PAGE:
Will America forgive and forget?
Bad news does not seem to stick very long in the American psyche. We're a society that one day shrieks as Brittney Spears dribbles her child off the pavement, and the next month lauds her on the morning talk show circuit as she promotes her "comeback" album. In sports, it takes only a few Tom Brady touchdown passes to turn one-time miscreant Randy Moss into a team player.
That said, the public relations hole dug by horse racing throughout 2008 might not have as much depth to it as first feared.
Proof of that came Wednesday night, when the racing industry got about as good of a PR jolt as could ever be concocted. The wildly popular mainstream reality show "American Idol" featured Simon, Paula and the crew from Louisville's Churchill Downs. At every commercial bump, Ryan Seacrest, the modern-day Dick Clark, voiced over beauty shots and staged racing clips that glamorized all things horsey. Consider that the "Idol" telecast likely will top 20 million households in the Nielson ratings, compared to the approximately 14 million who watched this year's Kentucky Derby telecast.
Nowhere in the 60-minute postcard were mentions of drugs, Eight Belles, PETA, horsemen's disputes or anything even loosely tied to a frown. The closest thing to controversy came when Simon Cowell, in all of his cynical splendor, told one awful aspirant that her performance was like a donkey racing against 22 horses. Cowell, you might know, actually has some racing in his blood. He has been a partner in an ownership syndicate called the Royal Ascot Racing Club, which campaigned 2005 Epsom Derby champion Motivator.
Of course this week's "Idol" will not suddenly send music lovers and pop-star wannabes to the $50 minimum window. Anyone who thinks that is foolish. It may not bring one butt to the track. But what it did prove is that racing's self-imposed ills are not a deal breaker with mainstream America.
The "American Idol" segments were taped in September, just four months after the Eight Belles tragedy could have easily sent squeamish television producers looking for another venue. After all, part of the "Idol" audition was held down the Watterson Expressway at Freedom Hall.
It would have been easy to cross Churchill Downs off the "cool" list after the 2008 Triple Crown. But that did not happen, and all of horse racing is a big benefactor because of that non-decision. The mere fact that "American Idol" came to the Downs after the tragedies of mainstream horses like Barbaro and Eight Belles is a testament that the track remains firmly a piece of Americana, and that its signature race, the Kentucky Derby, can withstand anything.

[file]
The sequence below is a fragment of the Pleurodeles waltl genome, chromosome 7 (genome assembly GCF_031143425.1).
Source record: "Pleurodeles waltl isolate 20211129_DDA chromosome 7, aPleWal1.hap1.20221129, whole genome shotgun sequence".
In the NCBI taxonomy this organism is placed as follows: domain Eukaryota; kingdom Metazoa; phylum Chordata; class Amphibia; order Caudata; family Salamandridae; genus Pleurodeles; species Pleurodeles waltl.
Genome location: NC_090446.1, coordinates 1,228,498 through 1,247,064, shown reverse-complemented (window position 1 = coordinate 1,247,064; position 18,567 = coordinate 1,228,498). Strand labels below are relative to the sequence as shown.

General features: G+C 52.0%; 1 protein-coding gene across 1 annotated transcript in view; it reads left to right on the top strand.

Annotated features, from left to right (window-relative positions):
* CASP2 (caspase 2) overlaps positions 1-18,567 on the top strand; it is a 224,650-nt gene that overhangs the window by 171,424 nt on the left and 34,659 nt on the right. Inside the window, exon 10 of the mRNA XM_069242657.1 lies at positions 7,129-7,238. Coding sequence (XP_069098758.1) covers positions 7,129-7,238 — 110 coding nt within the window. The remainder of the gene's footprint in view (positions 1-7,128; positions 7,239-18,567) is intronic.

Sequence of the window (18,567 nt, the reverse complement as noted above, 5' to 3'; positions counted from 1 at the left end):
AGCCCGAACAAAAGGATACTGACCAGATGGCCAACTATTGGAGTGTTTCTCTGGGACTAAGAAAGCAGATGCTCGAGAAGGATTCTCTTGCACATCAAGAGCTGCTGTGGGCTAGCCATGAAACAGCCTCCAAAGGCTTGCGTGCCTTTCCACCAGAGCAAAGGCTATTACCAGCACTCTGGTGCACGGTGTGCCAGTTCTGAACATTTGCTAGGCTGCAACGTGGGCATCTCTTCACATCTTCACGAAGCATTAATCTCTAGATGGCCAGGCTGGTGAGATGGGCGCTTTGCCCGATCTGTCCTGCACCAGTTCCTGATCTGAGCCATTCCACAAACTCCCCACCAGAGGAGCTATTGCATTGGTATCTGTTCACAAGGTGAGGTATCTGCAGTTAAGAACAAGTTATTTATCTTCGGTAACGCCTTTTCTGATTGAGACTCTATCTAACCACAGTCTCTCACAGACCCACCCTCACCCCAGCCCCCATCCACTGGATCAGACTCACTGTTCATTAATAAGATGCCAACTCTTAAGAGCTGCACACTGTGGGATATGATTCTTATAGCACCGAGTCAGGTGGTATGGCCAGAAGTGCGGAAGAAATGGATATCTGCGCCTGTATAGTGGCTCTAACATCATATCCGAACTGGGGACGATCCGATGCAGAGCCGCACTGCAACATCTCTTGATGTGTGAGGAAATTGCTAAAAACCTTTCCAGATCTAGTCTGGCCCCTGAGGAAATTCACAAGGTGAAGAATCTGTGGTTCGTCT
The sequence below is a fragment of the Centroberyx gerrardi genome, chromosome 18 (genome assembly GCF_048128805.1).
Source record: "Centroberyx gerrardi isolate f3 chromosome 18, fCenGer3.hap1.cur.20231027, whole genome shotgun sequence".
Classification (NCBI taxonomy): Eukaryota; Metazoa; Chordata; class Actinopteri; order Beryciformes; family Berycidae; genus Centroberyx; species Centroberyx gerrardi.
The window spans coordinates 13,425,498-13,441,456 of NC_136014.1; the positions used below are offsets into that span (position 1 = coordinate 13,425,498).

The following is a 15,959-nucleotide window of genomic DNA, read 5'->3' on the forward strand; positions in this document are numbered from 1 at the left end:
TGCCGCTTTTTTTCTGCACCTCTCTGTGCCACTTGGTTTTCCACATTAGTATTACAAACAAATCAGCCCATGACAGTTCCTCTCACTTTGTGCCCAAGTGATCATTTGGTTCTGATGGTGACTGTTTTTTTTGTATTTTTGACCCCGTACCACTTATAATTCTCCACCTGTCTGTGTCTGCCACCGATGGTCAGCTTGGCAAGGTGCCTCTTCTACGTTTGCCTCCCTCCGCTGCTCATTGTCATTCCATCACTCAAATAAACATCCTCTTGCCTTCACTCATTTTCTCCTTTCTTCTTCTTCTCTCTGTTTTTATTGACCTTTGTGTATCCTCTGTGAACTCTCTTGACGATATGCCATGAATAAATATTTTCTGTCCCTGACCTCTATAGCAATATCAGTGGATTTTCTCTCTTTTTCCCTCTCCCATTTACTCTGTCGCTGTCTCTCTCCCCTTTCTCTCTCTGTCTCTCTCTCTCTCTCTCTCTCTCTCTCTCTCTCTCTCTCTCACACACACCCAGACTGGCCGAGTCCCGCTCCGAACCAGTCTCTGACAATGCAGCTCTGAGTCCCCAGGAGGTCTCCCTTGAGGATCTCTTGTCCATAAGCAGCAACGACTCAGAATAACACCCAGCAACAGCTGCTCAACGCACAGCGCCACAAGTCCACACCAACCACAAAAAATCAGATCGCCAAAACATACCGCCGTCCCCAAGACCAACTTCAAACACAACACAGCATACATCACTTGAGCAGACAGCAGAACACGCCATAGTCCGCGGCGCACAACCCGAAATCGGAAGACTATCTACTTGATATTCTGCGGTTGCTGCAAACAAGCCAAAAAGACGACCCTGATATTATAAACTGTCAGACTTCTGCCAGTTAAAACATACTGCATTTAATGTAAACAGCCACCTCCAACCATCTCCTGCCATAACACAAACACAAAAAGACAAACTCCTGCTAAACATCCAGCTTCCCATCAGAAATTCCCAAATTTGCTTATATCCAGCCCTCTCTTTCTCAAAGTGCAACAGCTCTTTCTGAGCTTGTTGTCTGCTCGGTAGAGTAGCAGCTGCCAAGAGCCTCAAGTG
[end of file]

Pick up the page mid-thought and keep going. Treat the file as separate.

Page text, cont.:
This is not to applaud forgetfulness and sweep bad tidings under the rug. The cause and effect of tragedies like Eight Belles and Barbaro need to be investigated, learned from and hopefully prevented. But the diligence due these animals and their handlers must take place while the show goes on. Tragedies should not wreck an industry if it is willing to find their cause, root out its problems and move forward and better itself. As a lover of Thoroughbred racing, I was devastated by the malaise that was 2008. Maybe I was a bit too insular as a member of the industry to fully grasp what the outside world thought. Their outrage and anger toward the game's problematic run certainly is justified. But maybe we insiders take the criticism much harsher than those who give it.
Horse racing rests far off the mainstream radar. It's a niche within a niche, whether you subscribe to its followers as sports fans or gamblers. And maybe, just maybe, that's what is best for it. If horse racing's problems are too grave to police, as most admit when discussing the drug situation, for instance, than the game might be better off by avoiding the public eye but for two wondrous minutes a year.
Let us in the industry fight one another over the battles that plague racing and work to make it the best we can. But, for mainstream America, let them drop by every so often with a bugle call on "American Idol" and enjoy only the best sights and sounds of the game. What they don't know won't hurt them, and that way we racing fans don't have to feel like we're the scum of the Earth when we pick up a copy of the Daily Racing Form at the local newsstand.
Jeremy Plonk has been an ESPN.com contributor since 2000. You can e-mail Jeremy about this topic or anything racing-related at Jeremy@Horseplayerpro.com.
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